Evicting renter from a vacation rental property

306 Replies

You may not be able to turn off the electricity but what about the cable, broadband, and phone? I'd consult the lawyer but try to make less pleasant for the deadbeat.

Hi Cory, 

I've had a similar issue before, with the exception that I've always been paid in full. When a guest tries to over-stay, I simply let myself in and start cleaning.  I tell them the next guest will arrive very soon, so they need to go.  If they give me any trouble, I let them know I'll call the police for trespassing.  You would need to check with a lawyer to be certain, but I believe they don't have the right to stay without a lease.  If you're intimidated, you could also hire a security guard for an hour to do the talking for you.  

Had a problem with some of my renters.  3 guys had been splitting $400/week for about 46 weeks.  One guy left.  The two remaining guys thought they just had to pay $133 each, and that's all they would pay.

So I had their electric and water meter removed on a Monday morning.  I even found them someone else's furnished house to move in to and gave them the number.  I go by Wednesday and see that they had used 2 heavy duty scissors wrapped in electrical tape to make jumpers across the terminals of the meter box. 

Called the city and they cut the line at the pole, police took pictures.

Turns out the person that they are now renting from is the city engineer.  The city engineers father used to be the plant manager at the refinery where the 2 guys I kicked out work at.

I run a corporate/business rental from my home and luckily I haven't had any issues with guests becoming such a problem.  The only time where a guest did stay over their limit was using AirBnB to fill a gap, when they forgot to ask for an extension, which resulted in me charging them an emergency booking fee (which I completely made up on the spot).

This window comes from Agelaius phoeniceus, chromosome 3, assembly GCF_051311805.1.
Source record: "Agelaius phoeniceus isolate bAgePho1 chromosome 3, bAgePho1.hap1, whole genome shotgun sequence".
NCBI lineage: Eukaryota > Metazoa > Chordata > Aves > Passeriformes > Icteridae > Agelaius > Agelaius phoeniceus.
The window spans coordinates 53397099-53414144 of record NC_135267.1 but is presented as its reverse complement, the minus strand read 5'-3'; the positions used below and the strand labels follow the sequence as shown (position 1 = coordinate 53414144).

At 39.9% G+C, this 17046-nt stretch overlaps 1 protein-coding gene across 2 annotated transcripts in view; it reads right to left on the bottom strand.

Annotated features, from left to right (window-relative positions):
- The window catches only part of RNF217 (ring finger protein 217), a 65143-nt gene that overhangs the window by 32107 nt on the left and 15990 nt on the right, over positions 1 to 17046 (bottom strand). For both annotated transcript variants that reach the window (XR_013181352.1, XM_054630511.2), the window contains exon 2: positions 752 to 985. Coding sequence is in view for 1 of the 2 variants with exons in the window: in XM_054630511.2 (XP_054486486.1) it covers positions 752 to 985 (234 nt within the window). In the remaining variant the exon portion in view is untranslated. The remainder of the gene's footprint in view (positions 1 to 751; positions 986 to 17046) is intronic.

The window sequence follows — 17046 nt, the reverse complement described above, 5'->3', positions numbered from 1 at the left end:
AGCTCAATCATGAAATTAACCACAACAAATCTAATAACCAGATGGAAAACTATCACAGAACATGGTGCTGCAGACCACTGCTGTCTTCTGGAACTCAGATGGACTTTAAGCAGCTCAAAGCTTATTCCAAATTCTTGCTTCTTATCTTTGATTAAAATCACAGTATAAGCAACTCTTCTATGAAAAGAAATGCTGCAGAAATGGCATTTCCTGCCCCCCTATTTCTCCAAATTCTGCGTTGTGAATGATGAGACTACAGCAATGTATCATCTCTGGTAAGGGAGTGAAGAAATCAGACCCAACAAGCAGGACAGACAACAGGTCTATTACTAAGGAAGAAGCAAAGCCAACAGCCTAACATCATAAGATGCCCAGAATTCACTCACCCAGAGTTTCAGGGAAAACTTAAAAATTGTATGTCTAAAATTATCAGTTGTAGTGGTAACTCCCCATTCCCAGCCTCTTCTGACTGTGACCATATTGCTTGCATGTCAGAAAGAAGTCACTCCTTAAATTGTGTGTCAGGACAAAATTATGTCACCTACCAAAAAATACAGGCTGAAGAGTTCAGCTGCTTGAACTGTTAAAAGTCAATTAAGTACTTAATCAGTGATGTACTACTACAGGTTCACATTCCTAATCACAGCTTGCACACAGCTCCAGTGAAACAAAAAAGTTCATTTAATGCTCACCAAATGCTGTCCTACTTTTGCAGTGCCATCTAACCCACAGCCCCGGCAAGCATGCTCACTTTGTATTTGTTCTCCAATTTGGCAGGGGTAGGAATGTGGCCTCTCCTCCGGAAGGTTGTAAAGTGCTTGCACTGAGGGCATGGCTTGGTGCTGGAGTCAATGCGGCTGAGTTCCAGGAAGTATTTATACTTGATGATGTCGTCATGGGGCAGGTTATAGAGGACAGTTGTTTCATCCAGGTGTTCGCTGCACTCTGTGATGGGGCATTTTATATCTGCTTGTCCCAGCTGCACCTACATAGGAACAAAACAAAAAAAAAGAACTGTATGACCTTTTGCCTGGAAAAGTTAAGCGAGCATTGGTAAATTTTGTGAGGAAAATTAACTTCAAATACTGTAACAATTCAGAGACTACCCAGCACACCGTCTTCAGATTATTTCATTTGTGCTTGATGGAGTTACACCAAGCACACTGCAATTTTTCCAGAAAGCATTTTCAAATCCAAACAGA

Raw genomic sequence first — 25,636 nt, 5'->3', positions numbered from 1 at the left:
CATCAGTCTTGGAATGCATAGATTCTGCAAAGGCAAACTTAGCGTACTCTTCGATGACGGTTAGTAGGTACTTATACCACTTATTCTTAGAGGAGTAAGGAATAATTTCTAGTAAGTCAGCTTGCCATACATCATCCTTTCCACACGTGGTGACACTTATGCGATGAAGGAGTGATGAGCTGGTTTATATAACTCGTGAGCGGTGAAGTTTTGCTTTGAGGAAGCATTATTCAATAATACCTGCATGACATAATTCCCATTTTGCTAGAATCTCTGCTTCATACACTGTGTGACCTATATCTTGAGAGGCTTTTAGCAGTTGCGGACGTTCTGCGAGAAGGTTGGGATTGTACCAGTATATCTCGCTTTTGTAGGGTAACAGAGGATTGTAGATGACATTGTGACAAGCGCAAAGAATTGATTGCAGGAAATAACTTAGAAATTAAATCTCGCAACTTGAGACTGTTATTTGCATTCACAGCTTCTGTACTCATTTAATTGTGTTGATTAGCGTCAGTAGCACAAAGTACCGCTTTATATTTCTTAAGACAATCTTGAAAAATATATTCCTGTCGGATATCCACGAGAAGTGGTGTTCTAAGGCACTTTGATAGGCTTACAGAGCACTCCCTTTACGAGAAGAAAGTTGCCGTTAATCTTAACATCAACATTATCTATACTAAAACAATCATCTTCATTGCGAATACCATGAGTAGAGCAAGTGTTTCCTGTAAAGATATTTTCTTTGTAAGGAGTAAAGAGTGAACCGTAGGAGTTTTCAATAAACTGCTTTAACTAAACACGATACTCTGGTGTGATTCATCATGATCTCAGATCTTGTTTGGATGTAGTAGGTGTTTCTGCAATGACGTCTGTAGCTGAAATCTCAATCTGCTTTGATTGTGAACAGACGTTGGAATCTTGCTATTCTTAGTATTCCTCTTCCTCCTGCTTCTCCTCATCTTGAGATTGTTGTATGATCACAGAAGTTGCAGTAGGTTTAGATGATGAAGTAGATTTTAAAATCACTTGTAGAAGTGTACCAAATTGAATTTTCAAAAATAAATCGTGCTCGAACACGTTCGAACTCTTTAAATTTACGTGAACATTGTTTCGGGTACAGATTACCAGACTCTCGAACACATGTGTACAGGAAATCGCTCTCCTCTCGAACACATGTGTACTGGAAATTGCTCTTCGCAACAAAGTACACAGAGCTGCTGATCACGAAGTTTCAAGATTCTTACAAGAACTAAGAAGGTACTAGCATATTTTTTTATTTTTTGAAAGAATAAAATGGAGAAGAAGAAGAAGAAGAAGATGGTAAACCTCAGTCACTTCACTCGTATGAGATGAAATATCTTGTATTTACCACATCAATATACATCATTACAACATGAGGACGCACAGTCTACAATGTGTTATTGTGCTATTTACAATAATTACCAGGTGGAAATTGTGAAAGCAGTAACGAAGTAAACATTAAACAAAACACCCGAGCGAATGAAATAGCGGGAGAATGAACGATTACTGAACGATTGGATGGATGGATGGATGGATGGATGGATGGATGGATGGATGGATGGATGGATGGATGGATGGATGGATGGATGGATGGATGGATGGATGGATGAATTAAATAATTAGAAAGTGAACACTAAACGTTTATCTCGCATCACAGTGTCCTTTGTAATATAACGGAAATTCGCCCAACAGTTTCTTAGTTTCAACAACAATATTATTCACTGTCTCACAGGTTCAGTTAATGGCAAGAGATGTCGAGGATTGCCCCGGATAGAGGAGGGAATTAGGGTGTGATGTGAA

When renting for longer than 1 month I make sure to put in writing that while they have right to use the property on a temporary basis, I have full rights to retain use of the property with 30 day notice.  However, this IS My primary residence as well so perhaps that makes it easier to resolve.  I also only give month to month leases that have to be renewed frequently with money up front.  Unlike a normal long-term lease I never include passive language such as a lease being assumed to be renewed if no one terminates it. 

I'd probably just cycle the alarm system off and on every 10 minutes until they left

Originally posted by @Michaela G. :

Did you read this comment?

"If the Airbnb screenpic of the renter since removed by SFGate was correct the "tenant" is a software engineer from Austin TX whose experience includes "Global platform for web applications that allows to manage bookings for property owners and supports online-booking by travelers"(indeed.com) . Interesting since he presumably works for SoftServe (linkedin.com) the Ukranian company who handled the web development of Airbnb's competitor HomeAway. "

There may be more to this than just a squatter, if the above is correct

 Just discovered this fascinating thread and I when I got to the above comment I did a bit of a double-take when I saw HomeAway mentioned. A few comments prior I tried visiting the OP's blog (www.myairbnbsquatter.com) and was disappointed to see it now redirects to HomeAway's website. Dun dun duuuuun!

@Jeremy Z. Just discovered this thread. Engrossing! Read through 12 pages in couple of hours. This could be a movie—I'm speaking as a screenwriter. 

The text message is just a scare to you. Did your Airbnb rental agreement allow for a business to be run? Do you advertise filtered water or did your guest just assume? Proceed with an attorney as a guest who is overstaying as a tenant eviction in CA can take months!  

Originally posted by @Jennifer Niez :

The text message is just a scare to you. Did your Airbnb rental agreement allow for a business to be run? Do you advertise filtered water or did your guest just assume? Proceed with an attorney as a guest who is overstaying as a tenant eviction in CA can take months!  

Did you realize that this was 4 years ago? 

I wish a moderator would read this and remove the sticker, now after 4 years, and avoid this thread to be pinned at the top.